Reprinted from Crisis Magazine, an excellent biographical sketch of the Norwegian Catholic writer Sigrid Undset.
Most of us here in the United States have probably never heard of Sigrid Undset. I remember it was my grandfather who first introduced me to Kristin Lavransdatter, her brilliant trilogy of novels set in medieval Norway. My father's father was and is a very taciturn, stern man. He was the child of Norwegian immigrants and proud of his heritage. He told me once that my name in Norwegian would be "Kristin." Maybe he liked it because it reminded him of Kristin Lavransdatter. Like Sigrid Undset, he was a convert to Catholicism (something I didn't know until very recently.) His conversion from Lutheranism was probably precipitated by his marriage to my devout Irish Catholic grandmother, in an era when "mixed marriages" were not well looked upon. Whatever the circumstances, he soon became as devout a Catholic as she (somewhat to the dismay of his Lutheran relatives). He probably found much to relate to in the conversion story of Sigrid Undset.
As a child, I was a voracious reader. (I still am!) One summer while we were visiting my grandparents, Granddad suggested I read The Mistress of Husaby (more properly called The Wife as that is the title Undset gave it, translation notwithstanding). Unfortunately the translation was the older one by Charles Archer, and while I was reading well above my grade level at the age of 10, I wasn't quite precocious enough to manage a book chock-full of archaic language like "I trow." Not having read the first book, I also didn't quite understand why Kristin, the heroine of the novel, was constantly depressed and thought that her child would be born deformed. Needless to say I didn't make it all the way through the book.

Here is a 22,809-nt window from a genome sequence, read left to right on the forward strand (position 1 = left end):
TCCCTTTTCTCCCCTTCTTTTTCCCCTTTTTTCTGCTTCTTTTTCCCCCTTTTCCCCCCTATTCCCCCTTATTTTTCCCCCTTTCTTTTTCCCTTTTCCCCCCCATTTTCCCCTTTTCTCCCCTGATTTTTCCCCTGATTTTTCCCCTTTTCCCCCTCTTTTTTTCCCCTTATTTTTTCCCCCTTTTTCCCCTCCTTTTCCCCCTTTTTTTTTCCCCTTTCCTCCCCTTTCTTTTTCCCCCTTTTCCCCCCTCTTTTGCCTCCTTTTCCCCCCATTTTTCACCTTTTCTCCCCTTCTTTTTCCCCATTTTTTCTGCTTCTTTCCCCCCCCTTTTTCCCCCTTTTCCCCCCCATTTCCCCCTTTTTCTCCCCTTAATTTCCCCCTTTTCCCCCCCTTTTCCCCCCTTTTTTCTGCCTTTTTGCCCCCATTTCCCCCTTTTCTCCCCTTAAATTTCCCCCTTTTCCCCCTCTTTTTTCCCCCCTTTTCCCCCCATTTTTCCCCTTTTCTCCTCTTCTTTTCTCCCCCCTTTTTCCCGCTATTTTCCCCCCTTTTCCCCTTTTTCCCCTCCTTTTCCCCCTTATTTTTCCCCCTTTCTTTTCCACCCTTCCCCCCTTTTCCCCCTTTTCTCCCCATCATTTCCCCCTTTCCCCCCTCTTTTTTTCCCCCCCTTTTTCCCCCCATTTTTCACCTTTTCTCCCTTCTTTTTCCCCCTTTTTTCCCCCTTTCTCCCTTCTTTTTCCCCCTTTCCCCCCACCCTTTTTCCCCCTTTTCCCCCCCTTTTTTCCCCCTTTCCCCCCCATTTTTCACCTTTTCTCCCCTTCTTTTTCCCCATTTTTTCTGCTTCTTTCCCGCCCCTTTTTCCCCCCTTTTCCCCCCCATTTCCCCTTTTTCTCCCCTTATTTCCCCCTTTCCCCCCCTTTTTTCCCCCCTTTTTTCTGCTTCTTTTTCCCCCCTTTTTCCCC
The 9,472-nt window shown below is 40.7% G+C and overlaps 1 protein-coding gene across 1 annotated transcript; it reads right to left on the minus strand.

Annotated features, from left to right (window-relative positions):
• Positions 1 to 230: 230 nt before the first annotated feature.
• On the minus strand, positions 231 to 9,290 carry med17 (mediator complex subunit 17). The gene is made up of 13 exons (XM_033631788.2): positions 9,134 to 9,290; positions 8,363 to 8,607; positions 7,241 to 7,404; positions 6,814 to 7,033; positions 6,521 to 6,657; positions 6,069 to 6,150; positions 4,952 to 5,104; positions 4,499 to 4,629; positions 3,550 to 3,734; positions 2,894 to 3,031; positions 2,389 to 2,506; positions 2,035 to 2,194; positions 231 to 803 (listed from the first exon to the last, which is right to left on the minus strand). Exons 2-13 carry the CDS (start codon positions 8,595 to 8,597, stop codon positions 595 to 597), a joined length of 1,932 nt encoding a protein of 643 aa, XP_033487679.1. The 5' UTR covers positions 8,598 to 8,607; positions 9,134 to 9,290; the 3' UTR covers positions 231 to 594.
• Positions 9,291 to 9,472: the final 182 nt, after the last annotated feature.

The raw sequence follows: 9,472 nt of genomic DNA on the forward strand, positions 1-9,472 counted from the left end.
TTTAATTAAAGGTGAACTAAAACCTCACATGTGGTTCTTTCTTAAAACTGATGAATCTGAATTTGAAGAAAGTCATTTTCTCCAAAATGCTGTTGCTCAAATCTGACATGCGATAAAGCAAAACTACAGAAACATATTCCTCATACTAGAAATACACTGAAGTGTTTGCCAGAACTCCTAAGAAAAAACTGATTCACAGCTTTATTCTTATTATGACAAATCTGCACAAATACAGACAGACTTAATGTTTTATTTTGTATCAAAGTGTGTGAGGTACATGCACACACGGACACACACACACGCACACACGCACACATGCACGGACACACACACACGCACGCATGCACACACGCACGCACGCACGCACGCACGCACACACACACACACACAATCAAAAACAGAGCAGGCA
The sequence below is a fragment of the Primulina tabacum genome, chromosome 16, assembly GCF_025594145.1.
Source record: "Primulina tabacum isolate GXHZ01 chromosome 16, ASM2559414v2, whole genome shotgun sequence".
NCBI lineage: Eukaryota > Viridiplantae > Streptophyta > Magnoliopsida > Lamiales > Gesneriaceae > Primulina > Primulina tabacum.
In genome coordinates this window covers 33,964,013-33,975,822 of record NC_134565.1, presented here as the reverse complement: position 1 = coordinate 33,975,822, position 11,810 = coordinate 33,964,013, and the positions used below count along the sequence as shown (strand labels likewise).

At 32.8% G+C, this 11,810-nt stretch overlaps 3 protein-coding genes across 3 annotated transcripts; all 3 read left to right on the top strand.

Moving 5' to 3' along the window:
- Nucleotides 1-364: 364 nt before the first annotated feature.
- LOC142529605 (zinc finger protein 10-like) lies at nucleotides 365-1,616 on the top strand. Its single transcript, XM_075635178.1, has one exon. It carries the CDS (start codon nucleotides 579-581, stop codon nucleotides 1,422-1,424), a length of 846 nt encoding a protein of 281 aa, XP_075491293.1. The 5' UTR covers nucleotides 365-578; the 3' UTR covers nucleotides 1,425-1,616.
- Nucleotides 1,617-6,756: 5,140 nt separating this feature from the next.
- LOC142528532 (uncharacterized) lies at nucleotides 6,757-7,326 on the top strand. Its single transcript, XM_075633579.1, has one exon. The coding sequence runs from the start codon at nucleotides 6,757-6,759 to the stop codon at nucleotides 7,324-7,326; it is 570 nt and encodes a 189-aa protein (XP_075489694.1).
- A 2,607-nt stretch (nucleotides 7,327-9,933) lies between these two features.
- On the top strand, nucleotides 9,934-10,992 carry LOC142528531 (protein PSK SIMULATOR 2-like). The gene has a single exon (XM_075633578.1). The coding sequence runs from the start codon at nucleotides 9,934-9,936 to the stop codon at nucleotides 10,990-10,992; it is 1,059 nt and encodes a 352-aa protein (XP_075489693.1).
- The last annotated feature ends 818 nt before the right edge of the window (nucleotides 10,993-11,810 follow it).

However, in college something sparked the memory of the Kristin Lavransdatter stories. Maybe it was a blog article about Sigrid Undset, the Catholic author. I logged on to Amazon, ordered the trilogy (in a newer, more accessible translation), and was instantly hooked. Somehow I found I could relate well to my supposed namesake. At twenty I could understand the guilt that sin leaves behind it much better than I could as a child. Kristin is the apple of her father Lavrans' eye - yet she defies him to marry the man she loves - or thinks she loves.
Don't be deceived by the seemingly chick-lit plot I've described so far - this is not light reading. In contrast to today's more popular romances, sin has consequences in this story. Kristin's defiance of her parents, her society, and God has its price. She gets her heart's desire - yet she is somehow never happy with Erlend. He is not the perfect knight she believed him to be, but a weak, fallen man. Although he loves her in his own way, he constantly betrays and disappoints her. However, Undset shows us how Erlend's betrayals great and small shape her into an iron-willed woman and mother. And when Kristin is most in need, it is her former fiance' Simon who keeps faith with her in the most unexpected way.
Perhaps what I like best is that no character in this trilogy is a cardboard cutout. Simon, unassuming at first, soon reveals himself to be one of the most complex characters in the story. His life is inextricably and painfully bound up with Kristin's. The revelation of the secret burden of Kristin's mother Ragnfrid gives us insight into how regret and guilt have shaped her life - as they do her daughter's.
The end of The Cross, the last novel in the trilogy, is perhaps its most powerful moment. Kristin recognizes her utter weakness and fallibility - yet she comes to understand that she has served God in her life. She has been an unmindful, disobedient servant perhaps - but a servant nevertheless.
I have read Kristin Lavransdatter again and again, and every time I read it I find something new in it that I never noticed before. I have yet to read any other novel that has been so enriching to my spiritual life. It is both catholic and Catholic in its appeal. I highly recommend it to everyone.